“Bite-Size Bits of Local, National, and Global History”
“Bite-Size Bits of Local, National, and Global History”
Farragut in Knox County, Tennessee — The American South (East South Central)

Admiral David Glasgow Farragut

History of the Farragut Area

Admiral David Glasgow Farragut Marker image. Click for full size.
By Tom Bosse, December 26, 2016
1. Admiral David Glasgow Farragut Marker
Inscription. David Glasgow Farragut was born on July 5, 1801, to Jorge and Elizabeth Farragut at Lowe's Ferry on the Tennessee River, less than five miles from present day Farragut, Tenn. He lived in this area until 1807 when the family moved to New Orleans. In 1808, Farragut was adopted by David Porter, a Commodore in the U.S. Navy. Under Porter's guidance, Farragut entered the Navy with his midshipman's warrant in 18010 at nine years of age. In the years that followed, in one assignment after another, he showed the high ability and devotion to duty that would allow him to make a great contribution to the Union victory in the Civil War and to write a famous pate in the history of the United States Navy.

At the outbreak of the Civil War, Farragut immediately declared his loyalty to the Union. In April 1862, Farragut commanded the West Gulf Blockading Squadron with his flagship the USS Hartford. After a heavy bombardment, Farragut ran post Fort Jackson, Fort St. Philip and the Chalmette batteries to take the city and port of New Orleans on April 29, a decisive event in the war. Congress honored him by creating the rank of rear admiral on July 16, 1862, a rank never before used in the U.S. Navy.

On Aug. 5, 1864, Farragut won a great victory in the Battle of Mobile Bay. During the battle, Farragut lashed himself to the Hartford's
Battle of Mobile Bay image. Click for full size.
By Tom Bosse
2. Battle of Mobile Bay
rigging in an effort to see over the smoke. Farragut could see the ships pulling back from his high perch. "What's the trouble?" was shouted through a trumpet from the flagship to the USS Brooklyn. "Torpedoes!" was shouted back in reply. "Damn the torpedoes!" said Farragut. "Four bells, Captain Drayton, go ahead! Jouett, full speed!" Charging through the torpedo field without any losses, the Union fleet poured into the bay to do battle with Buchanan's ships. Driving away the Confederate gunboats, Farragut's ships closed on the CSS Tennessee and battered the rebel vessel into submission.

It was with the taking of Mobile that Farragut's active service came to an end. On Dec. 21, 1864, Lincoln promoted Farragut to vice admiral, a previously unknown title in the American service. In April 1865, Vice Admiral Farragut served as a pallbearer in President Lincoln's funeral. In 1866, Congress created the rank of admiral and immediately promoted Farragut to the new grade.

From May 1867 to November 1868, with his flag flying on the USS Franklin, Admiral Farragut took his final cruise. He toured Europe as admiral of the European Squadron in an effort to promote peaceful relations with the United States. Upon returning home, he remained in the service despite declining health. on Aug. 14, 1870, at the age of 69, he quietly passed away. In the last scene, he was surrounded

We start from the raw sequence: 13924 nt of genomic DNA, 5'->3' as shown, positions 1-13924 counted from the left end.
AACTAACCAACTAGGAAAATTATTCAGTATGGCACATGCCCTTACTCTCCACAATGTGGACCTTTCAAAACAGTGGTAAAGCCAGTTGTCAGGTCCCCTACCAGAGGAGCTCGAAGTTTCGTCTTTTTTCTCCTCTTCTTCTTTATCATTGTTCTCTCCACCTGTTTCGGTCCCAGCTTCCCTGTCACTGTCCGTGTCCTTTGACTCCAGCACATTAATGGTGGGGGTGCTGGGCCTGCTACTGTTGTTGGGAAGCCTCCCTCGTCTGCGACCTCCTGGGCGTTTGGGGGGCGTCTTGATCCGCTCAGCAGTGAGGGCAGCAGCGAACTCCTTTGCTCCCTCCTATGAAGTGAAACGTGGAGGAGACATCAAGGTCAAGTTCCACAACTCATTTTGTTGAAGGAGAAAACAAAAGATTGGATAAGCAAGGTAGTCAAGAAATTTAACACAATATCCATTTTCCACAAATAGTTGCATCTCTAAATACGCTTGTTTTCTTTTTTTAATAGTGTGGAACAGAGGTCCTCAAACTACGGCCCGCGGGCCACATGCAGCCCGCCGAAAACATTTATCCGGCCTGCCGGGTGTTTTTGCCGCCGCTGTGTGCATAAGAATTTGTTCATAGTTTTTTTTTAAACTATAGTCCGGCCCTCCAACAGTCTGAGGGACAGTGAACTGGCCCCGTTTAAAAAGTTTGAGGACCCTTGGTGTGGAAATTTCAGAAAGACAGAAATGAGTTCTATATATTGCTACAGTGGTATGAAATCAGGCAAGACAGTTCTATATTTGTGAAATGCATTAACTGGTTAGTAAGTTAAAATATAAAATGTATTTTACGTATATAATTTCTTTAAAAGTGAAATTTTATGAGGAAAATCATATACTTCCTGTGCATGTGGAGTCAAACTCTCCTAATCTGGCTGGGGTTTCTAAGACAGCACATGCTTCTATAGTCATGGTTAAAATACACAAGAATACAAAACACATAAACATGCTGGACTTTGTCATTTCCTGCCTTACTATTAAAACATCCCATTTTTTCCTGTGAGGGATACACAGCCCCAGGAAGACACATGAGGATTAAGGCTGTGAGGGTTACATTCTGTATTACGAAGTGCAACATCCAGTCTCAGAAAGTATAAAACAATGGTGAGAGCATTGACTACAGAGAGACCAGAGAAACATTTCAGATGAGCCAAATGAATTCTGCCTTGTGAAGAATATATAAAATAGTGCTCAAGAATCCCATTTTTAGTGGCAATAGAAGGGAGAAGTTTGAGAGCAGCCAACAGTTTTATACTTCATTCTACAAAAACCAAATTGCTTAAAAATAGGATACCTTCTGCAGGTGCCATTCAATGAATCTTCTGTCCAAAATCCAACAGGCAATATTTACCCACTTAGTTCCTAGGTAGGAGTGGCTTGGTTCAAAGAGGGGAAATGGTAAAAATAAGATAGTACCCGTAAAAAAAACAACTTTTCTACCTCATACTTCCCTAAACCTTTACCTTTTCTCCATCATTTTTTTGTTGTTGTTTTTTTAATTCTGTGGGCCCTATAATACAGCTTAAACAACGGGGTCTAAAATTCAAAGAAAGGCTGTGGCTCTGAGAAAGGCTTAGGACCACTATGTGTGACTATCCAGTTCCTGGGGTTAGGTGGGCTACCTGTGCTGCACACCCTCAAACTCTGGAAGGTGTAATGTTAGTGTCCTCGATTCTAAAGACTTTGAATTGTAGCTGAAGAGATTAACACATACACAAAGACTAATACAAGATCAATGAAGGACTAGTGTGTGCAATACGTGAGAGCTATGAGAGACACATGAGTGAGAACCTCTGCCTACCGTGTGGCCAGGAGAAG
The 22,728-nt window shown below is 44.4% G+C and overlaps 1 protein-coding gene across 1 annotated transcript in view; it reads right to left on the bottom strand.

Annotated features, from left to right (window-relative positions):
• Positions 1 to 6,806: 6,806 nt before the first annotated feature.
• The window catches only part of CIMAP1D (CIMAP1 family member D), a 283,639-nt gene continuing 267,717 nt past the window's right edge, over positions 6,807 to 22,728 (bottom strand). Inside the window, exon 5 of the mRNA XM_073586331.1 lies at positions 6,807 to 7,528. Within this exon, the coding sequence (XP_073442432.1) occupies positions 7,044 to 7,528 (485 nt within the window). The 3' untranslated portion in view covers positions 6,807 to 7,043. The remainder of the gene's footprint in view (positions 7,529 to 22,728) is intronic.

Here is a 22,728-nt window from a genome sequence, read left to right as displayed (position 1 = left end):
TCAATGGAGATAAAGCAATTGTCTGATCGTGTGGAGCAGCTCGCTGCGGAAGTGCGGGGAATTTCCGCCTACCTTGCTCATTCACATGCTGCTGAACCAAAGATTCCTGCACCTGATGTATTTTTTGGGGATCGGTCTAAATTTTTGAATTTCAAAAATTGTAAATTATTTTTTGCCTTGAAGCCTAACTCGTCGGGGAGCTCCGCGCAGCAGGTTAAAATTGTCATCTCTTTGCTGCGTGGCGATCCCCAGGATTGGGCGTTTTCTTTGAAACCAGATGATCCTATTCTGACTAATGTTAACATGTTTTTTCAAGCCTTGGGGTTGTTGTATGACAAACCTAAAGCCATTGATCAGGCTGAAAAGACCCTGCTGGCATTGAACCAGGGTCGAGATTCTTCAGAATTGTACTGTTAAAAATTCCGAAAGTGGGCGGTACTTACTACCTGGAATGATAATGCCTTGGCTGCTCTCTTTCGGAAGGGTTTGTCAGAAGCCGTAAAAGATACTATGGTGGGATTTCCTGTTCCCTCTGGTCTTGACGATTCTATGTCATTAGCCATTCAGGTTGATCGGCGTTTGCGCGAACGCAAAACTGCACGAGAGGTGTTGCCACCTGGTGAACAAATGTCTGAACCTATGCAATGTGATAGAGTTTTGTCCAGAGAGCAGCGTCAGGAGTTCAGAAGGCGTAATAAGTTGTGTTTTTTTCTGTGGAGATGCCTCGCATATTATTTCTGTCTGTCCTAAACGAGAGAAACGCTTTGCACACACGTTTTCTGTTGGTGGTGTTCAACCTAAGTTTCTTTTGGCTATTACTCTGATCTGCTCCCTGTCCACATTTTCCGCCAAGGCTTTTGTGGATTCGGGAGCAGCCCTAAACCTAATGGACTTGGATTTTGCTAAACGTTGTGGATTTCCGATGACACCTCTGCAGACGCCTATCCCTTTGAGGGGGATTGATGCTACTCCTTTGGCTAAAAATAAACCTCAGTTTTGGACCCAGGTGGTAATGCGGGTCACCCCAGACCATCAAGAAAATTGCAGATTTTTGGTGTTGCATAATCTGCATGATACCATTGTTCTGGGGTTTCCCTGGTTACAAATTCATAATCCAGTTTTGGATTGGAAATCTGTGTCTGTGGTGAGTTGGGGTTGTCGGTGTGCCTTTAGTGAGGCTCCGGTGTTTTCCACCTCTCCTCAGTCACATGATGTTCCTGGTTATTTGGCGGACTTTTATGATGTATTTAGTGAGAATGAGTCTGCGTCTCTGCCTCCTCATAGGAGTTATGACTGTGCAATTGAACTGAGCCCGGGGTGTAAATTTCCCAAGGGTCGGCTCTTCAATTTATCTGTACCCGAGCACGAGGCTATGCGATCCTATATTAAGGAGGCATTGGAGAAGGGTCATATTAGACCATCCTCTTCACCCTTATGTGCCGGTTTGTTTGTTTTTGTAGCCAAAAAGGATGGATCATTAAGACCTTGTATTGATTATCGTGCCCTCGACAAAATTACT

Admiral David Glasgow Farragut Marker image. Click for full size.
By Tom Bosse, December 26, 2016
3. Admiral David Glasgow Farragut Marker
by his family and loving friends, including many of his comrades in arms. he died — as he had lived — under the old flag, to which his bravery, skill and fidelity had given an added glory. Admiral David Glasgow Farragut is buried in Woodlawn Cemetery in New York. Over 10,000 sailors and soldiers marched in his funeral procession, including President Ulysses S. Grant.
Erected by Farragut Museum.
Marker series. This marker is included in the History of the Farragut Area marker series.
Location. 35° 53.283′ N, 84° 10.083′ W. Marker is in Farragut, Tennessee, in Knox County. Marker can be reached from the intersection of North Campbell Station Road and Herron Road, on the left when traveling north. Touch for map. Marker is located on the walking trail in Campbell Station Park. Marker is at or near this postal address: 405 N Campbell Station Rd, Knoxville TN 37934, United States of America.
Other nearby markers. At least 8 other markers are within walking distance of this marker. The Historic Village of Concord (within shouting distance of this marker); a different marker also named The Historic Village of Concord (within shouting distance of this marker); Pleasant Forest Church & Cemetery (about 300 feet away, measured
Admiral David Glasgow Farragut image. Click for full size.
By Tom Bosse
4. Admiral David Glasgow Farragut
in a direct line); The Battle of Campbell Station (about 300 feet away); Native American Settlement (about 300 feet away); The Campbell Station Inn (about 300 feet away); Farragut Schools: Early Years (about 500 feet away); Farragut Schools: Recent Years (about 600 feet away). Touch for a list and map of all markers in Farragut.
Categories. Patriots & PatriotismWar, US Civil
Campbell Station Park image. Click for full size.
By Tom Bosse
5. Campbell Station Park
Credits. This page was last revised on January 17, 2017. This page originally submitted on January 16, 2017, by Tom Bosse of Jefferson City, Tennessee. This page has been viewed 275 times since then and 49 times this year. Photos:   1, 2, 3, 4, 5. submitted on January 16, 2017, by Tom Bosse of Jefferson City, Tennessee. • Bernard Fisher was the editor who published this page.
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